Microsoft entered the hospital software market last year with a product called Amalga which has had difficulty gaining traction in the hospital software space.
Rather than backing away, Microsoft is doubling-down.
An example of its long term view is on display today, with the company buying assets from a piece of a unit of Merck. Rosetta Biosciences works in the area of genetic software, very important for hospital labs.
Microsoft will use those assets to make Amalga more of a force in the specialty hospital software space of lab software, which is now dominated by specialty firms like Cerner and McKesson.
While Microsoft wants to be patient, there is a sense of urgency here given the nearly $20 billion in the Obama stimulus, called the HITECH Act.
The money provides incentives for doctors and hospitals to buy gear and software. HITECH also includes penalties the government can employ later against those who reject the incentives and don’t automate.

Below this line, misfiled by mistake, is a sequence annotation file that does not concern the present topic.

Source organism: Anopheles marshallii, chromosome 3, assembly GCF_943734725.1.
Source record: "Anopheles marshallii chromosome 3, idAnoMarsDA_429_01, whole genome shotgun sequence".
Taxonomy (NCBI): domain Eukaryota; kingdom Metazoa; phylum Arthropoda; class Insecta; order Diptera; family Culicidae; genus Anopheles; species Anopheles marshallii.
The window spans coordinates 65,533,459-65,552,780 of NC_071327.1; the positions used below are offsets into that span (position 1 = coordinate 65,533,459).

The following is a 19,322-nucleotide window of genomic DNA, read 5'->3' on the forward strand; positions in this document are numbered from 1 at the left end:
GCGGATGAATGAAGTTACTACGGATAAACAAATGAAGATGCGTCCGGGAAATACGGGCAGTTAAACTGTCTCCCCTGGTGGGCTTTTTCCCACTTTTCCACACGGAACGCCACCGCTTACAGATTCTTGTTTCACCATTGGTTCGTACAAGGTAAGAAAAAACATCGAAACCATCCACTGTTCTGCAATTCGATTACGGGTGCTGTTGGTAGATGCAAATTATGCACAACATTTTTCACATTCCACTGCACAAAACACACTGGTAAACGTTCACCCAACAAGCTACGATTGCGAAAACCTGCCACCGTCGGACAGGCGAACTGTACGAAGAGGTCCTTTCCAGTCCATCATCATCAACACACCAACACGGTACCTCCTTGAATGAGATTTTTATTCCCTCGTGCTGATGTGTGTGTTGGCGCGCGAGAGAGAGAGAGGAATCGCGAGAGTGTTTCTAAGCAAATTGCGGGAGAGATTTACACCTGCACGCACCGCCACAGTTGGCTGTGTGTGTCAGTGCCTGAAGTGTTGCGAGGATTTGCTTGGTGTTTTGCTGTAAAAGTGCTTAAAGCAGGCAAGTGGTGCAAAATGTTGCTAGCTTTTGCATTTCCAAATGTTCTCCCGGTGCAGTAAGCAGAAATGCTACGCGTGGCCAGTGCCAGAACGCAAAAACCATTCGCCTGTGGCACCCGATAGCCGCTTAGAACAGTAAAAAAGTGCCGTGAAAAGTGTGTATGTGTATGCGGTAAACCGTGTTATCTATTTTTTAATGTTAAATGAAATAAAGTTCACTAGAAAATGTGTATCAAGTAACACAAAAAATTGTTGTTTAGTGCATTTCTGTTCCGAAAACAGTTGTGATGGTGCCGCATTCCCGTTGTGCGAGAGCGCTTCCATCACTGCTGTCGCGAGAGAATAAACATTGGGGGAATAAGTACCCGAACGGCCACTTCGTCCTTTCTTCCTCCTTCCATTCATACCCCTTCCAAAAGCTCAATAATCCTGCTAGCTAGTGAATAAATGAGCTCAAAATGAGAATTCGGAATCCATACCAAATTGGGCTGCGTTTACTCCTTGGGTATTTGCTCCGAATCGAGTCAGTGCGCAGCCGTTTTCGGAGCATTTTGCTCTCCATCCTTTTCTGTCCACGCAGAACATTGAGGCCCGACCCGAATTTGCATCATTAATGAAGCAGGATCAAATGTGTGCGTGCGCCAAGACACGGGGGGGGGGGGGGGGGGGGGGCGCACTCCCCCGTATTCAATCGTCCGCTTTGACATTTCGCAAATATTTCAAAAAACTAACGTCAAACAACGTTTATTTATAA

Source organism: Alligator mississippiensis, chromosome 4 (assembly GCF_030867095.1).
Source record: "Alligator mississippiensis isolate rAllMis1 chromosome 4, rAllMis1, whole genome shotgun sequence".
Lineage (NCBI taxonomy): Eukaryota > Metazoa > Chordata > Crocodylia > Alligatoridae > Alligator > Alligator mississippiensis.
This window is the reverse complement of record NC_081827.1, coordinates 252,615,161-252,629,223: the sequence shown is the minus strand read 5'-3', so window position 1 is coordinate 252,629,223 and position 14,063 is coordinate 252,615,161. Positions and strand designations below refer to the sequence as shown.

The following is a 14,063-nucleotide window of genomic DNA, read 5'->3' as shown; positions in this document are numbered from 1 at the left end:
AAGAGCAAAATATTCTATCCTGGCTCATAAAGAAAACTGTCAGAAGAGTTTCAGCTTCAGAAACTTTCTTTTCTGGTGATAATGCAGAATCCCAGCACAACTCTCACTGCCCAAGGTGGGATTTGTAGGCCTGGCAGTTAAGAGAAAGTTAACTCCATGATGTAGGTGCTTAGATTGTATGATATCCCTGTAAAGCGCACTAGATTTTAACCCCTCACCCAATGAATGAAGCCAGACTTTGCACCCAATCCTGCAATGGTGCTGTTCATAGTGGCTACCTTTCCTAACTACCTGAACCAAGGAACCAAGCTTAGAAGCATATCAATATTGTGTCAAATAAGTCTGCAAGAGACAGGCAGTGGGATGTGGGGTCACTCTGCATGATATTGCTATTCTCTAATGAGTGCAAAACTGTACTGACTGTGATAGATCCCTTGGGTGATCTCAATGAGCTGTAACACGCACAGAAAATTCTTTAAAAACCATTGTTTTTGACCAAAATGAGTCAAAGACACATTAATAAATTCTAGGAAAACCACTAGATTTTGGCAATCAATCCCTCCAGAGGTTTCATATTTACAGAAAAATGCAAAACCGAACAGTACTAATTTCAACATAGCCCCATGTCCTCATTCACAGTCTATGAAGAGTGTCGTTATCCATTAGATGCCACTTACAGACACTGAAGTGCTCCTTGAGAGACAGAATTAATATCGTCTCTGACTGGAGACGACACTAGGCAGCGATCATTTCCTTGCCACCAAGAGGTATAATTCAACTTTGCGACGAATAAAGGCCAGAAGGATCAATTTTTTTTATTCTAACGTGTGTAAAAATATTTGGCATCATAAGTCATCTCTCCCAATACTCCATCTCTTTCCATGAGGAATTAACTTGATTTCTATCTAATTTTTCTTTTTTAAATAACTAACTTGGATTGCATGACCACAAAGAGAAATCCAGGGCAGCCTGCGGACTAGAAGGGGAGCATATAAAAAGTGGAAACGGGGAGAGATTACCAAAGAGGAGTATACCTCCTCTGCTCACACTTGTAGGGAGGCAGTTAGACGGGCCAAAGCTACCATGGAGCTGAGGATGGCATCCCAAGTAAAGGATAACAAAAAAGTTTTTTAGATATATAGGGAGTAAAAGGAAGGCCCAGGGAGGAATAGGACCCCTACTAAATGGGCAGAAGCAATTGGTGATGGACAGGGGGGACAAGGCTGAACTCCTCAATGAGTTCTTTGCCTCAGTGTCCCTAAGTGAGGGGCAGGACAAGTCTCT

The money is available for about five years, and given the long lead times for installing and training people on complex software in this space customer decisions are already being made.
So the Rosetta deal is a marker. It shows Microsoft is serious about serving hospitals, that it is committed to the fight. And if hospitals choose Microsoft’s promises over what Cerner and McKesson actually deliver, it could work.